Qatar wants better terms in Glencore-Xstrata deal
BEIRUT, ATHENS |
BEIRUT, ATHENS (Reuters) - Qatar, Xstrata's XTA.L second largest shareholder, threw a huge roadblock in the way of Glencore's (GLEN.L) $30 billion (19 billion pounds) takeover of the mining company on Tuesday, with a surprise demand for better terms, which could jeopardise the deal.
The 11th hour rebuff will make it very difficult for Glencore and Xstrata to push the merger through on current terms, several sources close to the deal said, leaving only until Thursday evening for Glencore to sweeten the deal or be forced to delay shareholder meetings scheduled for mid-July.
Qatar, which has built up its stake of around 11 percent in Xstrata since February, and could be a kingmaker for the takeover, said that Glencore should pay 3.25 of its shares per Xstrata share, rather than the 2.8 on offer.
The sovereign wealth fund's role is vital as the terms of Glencore's bid needs approval from 75 percent of shareholders in Xstrata, excluding its own 34 percent holding in the mining company.
That means that if investors owning 16.5 percent of Xstrata's total shareholding voted against the deal, it would fail.
"Whilst it (Qatar Holding) sees merit in a combination of the two companies, it is seeking improved merger terms," it said in a statement emailed late on Tuesday.
It said the new proposed share ratio "would provide a more appropriate distribution of benefits of the merger whilst properly recognising the intrinsic standalone value of Xstrata".
Xstrata and Glencore both declined to comment. Sources working on the deal, however, told Reuters they were taken aback by the last minute request by Qatar.
Xstrata shares closed on Tuesday at 785.8 pence while Glencore was at 302.7, implying a share ratio of 2.6 times.
"There seems to be coordination between major Xstrata shareholders on the proposed exchange offer," said a banker close to the deal.
"We believe that the Qataris, among other shareholders, will vote against the existing deal if the terms don't change to give them a better valuation."
Qatar Holding, a unit of Qatar Investment Authority, is now being advised by Lazard (LAZ.N), having previously not retained bankers on the deal.
It is the first time Qatar's sovereign wealth fund has taken such an activist role in one of its holdings. QIA owns stakes in several companies including German engineering group Siemens (SIEGn.DE), oil major Shell(RDSa.L) and British bank Barclays (BARC.L).
"This is not dumb money," said another person familiar with negotiations. "As a shareholder they are focused on the most material issue (the ratio)."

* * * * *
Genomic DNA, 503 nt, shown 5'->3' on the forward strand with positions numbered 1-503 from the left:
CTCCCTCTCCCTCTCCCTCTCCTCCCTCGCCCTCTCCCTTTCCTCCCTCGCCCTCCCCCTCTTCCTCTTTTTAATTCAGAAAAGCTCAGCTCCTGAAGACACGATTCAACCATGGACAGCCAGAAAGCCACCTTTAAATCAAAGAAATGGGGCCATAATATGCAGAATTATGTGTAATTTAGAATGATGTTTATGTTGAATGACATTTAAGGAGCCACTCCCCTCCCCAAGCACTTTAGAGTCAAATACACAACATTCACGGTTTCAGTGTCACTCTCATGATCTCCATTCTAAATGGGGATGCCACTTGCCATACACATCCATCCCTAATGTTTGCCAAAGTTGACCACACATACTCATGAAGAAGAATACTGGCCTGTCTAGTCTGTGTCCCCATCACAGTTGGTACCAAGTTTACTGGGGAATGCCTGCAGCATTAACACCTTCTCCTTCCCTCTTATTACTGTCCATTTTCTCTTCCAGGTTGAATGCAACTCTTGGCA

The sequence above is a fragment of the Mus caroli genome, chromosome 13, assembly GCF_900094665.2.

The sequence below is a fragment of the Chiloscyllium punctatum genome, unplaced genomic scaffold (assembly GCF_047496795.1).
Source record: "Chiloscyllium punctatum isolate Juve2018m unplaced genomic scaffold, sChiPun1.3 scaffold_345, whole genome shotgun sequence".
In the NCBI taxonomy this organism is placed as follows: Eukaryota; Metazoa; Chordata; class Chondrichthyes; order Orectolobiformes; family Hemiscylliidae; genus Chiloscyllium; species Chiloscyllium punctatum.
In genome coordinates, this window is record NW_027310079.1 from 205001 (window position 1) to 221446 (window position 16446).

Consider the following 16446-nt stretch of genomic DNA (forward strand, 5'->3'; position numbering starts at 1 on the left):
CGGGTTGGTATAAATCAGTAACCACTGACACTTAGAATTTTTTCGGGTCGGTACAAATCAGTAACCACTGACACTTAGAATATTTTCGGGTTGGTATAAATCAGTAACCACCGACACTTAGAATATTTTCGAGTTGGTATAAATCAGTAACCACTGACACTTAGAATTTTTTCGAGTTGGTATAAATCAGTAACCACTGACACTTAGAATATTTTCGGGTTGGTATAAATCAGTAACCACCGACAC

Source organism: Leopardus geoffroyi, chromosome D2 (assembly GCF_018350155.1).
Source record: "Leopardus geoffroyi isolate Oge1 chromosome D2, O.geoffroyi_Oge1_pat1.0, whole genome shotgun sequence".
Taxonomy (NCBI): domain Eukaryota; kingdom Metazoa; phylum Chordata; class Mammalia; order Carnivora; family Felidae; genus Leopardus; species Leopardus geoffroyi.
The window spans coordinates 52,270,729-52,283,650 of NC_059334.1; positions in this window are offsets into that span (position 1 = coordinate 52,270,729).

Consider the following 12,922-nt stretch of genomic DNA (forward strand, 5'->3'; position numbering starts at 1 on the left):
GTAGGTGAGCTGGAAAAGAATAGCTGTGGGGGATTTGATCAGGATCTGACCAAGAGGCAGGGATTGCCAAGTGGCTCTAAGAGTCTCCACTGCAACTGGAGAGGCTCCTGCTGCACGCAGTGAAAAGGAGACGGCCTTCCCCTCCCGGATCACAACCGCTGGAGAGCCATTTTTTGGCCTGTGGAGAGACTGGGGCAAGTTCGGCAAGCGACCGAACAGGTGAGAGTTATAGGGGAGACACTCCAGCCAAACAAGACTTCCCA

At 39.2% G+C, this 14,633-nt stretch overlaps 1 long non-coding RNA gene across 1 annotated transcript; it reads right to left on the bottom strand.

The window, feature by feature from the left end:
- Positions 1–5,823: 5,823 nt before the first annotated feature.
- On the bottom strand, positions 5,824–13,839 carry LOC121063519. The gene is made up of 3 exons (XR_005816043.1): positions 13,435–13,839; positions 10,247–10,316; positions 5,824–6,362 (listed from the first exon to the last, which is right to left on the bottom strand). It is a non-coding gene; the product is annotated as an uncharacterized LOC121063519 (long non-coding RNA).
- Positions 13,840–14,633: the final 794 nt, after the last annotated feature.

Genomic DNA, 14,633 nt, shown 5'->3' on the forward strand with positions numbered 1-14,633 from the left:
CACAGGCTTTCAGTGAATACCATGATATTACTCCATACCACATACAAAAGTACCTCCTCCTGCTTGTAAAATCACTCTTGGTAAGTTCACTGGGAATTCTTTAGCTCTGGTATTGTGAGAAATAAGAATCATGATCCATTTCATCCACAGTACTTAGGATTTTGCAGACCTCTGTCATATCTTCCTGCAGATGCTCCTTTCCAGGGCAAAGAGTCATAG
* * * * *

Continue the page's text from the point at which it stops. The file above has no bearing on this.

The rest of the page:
The timing of its opposition could knock the deal off course as the companies only have until Thursday to alter the deal terms if they still want their shareholders to vote on the merger at meetings currently slated for July 11 and 12.
The news of Qatar's request for better terms comes hours after sources said Glencore and Xstrata were considering changing retention packages worth around 170 million pounds offered to 73 key executives because of angry shareholder feedback.
Xstrata's Chief Executive Mick Davis alone was due to receive 30 million pounds over three years.
"We didn't see this (the rebuff) coming. This is about shareholders. The Mick Davis compensation package irritated a lot of people," said one person familiar with the matter.
The retention packages, which may now be changed to include a performance link and more equity rather than pure cash, are intrinsically linked to the deal meaning that a vote against the pay deal would effectively be a vote against the takeover itself.
There are risks to both sides if the deal fails, with analysts estimating that Xstrata's shares would drop by 30 percent or more if the deal fails.
Last week, influential shareholder body the Association of British Insurers issued a 'red-top' alert on the retention proposals, raising concerns that the awards were not linked to performance.
Xstrata shareholders Standard Life and Fidelity Worldwide have also spoken out, with Fidelity calling the retention agreements "provocative and insensitive".
(Reporting by Paritosh Bansal, Jane Barrett and Victoria Howley, Writing by Jane Barrett; editing by Gary Hill, Andre Grenon and Carol Bishopric)
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